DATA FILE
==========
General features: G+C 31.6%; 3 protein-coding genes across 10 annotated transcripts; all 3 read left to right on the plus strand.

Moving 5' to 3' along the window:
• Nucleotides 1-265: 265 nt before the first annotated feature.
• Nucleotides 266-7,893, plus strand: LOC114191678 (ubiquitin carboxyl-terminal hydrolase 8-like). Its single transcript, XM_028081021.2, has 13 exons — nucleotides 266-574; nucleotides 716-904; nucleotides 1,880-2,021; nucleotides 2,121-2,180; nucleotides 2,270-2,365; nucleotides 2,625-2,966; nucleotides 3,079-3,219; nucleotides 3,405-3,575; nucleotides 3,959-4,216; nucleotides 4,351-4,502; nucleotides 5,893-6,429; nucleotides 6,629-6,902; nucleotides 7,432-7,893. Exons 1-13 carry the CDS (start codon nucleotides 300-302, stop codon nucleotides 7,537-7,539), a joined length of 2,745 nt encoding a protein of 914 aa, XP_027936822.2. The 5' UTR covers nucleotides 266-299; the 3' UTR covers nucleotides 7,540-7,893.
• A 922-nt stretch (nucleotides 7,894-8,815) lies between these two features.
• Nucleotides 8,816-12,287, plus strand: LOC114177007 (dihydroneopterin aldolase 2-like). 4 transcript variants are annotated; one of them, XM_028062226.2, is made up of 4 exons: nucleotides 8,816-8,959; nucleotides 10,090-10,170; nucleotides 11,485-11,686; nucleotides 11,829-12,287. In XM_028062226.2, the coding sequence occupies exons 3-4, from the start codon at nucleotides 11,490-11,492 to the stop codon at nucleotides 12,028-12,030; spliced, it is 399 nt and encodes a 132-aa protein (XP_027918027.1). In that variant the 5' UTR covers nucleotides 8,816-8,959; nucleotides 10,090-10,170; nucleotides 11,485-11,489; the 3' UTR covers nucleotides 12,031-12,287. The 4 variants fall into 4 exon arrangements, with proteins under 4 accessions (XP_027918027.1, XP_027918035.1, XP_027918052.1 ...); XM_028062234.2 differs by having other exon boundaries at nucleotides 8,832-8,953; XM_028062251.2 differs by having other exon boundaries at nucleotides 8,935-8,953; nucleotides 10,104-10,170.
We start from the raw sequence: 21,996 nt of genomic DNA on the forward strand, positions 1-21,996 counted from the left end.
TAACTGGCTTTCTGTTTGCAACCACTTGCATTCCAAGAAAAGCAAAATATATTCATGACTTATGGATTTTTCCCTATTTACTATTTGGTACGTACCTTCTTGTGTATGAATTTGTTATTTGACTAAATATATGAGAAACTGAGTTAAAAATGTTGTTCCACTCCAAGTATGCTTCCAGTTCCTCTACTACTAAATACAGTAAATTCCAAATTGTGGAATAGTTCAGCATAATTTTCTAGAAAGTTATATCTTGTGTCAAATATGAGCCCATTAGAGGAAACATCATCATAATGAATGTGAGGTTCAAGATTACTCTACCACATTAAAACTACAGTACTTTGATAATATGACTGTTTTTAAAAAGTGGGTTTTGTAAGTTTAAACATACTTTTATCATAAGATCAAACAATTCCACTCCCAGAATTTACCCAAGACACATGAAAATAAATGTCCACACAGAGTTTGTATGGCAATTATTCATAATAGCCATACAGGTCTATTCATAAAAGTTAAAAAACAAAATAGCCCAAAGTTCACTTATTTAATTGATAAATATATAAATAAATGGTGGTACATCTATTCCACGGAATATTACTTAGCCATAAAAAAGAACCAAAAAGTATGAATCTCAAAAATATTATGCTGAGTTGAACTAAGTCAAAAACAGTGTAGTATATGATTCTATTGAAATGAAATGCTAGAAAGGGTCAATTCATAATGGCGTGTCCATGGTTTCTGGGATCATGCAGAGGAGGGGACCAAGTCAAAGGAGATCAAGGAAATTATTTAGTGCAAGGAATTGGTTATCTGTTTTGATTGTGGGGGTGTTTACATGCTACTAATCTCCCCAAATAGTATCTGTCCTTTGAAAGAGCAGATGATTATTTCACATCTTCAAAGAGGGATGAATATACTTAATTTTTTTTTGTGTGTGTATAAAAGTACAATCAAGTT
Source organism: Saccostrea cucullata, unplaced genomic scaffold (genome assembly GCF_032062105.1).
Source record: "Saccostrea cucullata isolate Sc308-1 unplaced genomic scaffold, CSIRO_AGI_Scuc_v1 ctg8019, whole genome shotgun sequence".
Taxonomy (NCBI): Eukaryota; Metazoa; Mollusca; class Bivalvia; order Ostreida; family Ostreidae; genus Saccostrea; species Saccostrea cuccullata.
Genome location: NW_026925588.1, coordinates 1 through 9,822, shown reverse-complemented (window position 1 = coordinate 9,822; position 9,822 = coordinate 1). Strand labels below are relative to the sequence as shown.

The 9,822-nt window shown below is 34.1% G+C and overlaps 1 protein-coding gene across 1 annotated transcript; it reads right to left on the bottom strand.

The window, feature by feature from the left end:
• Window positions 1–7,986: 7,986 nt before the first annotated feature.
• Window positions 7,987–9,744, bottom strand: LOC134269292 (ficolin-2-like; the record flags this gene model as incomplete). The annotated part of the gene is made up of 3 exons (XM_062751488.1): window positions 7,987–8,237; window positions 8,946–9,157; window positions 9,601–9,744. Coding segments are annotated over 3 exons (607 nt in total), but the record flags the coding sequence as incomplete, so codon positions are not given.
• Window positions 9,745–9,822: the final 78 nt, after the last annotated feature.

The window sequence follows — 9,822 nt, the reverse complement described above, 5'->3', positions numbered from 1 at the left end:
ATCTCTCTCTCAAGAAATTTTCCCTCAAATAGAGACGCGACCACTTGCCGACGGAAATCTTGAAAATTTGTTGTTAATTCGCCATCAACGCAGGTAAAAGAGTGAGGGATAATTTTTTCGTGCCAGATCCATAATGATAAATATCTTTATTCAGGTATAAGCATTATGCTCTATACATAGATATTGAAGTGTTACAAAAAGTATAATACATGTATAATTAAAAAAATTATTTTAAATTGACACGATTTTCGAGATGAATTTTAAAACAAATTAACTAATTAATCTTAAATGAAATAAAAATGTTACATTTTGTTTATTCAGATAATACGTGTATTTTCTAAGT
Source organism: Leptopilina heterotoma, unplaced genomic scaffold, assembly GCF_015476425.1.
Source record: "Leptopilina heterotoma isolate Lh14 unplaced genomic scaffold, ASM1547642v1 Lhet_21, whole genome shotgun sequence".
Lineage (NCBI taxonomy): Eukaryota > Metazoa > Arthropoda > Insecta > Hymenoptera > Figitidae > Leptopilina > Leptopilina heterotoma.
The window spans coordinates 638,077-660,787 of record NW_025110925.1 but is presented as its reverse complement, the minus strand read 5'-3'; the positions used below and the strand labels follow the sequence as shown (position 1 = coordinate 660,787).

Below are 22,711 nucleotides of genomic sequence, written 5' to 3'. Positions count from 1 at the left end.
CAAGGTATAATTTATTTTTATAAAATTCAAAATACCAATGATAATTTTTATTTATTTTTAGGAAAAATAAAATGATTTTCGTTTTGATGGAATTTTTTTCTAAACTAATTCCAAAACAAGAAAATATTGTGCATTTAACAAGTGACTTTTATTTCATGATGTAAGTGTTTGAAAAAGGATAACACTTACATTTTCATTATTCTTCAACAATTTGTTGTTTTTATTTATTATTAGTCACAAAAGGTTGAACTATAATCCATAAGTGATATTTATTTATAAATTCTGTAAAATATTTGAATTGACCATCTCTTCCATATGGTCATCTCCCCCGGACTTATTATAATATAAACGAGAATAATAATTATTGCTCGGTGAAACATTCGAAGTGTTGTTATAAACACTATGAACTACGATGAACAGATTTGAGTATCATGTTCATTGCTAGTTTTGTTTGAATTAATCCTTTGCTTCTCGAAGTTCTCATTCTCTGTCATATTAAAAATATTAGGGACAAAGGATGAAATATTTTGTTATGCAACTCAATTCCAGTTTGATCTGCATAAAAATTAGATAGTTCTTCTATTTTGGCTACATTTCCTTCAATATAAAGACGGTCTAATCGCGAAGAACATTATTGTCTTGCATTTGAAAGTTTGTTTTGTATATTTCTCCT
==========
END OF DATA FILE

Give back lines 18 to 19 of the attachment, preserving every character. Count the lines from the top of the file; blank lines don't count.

The window sequence follows — 9,822 nt, the reverse complement described above, 5'->3', positions numbered from 1 at the left end:
ATCTCTCTCTCAAGAAATTTTCCCTCAAATAGAGACGCGACCACTTGCCGACGGAAATCTTGAAAATTTGTTGTTAATTCGCCATCAACGCAGGTAAAAGAGTGAGGGATAATTTTTTCGTGCCAGATCCATAATGATAAATATCTTTATTCAGGTATAAGCATTATGCTCTATACATAGATATTGAAGTGTTACAAAAAGTATAATACATGTATAATTAAAAAAATTATTTTAAATTGACACGATTTTCGAGATGAATTTTAAAACAAATTAACTAATTAATCTTAAATGAAATAAAAATGTTACATTTTGTTTATTCAGATAATACGTGTATTTTCTAAGT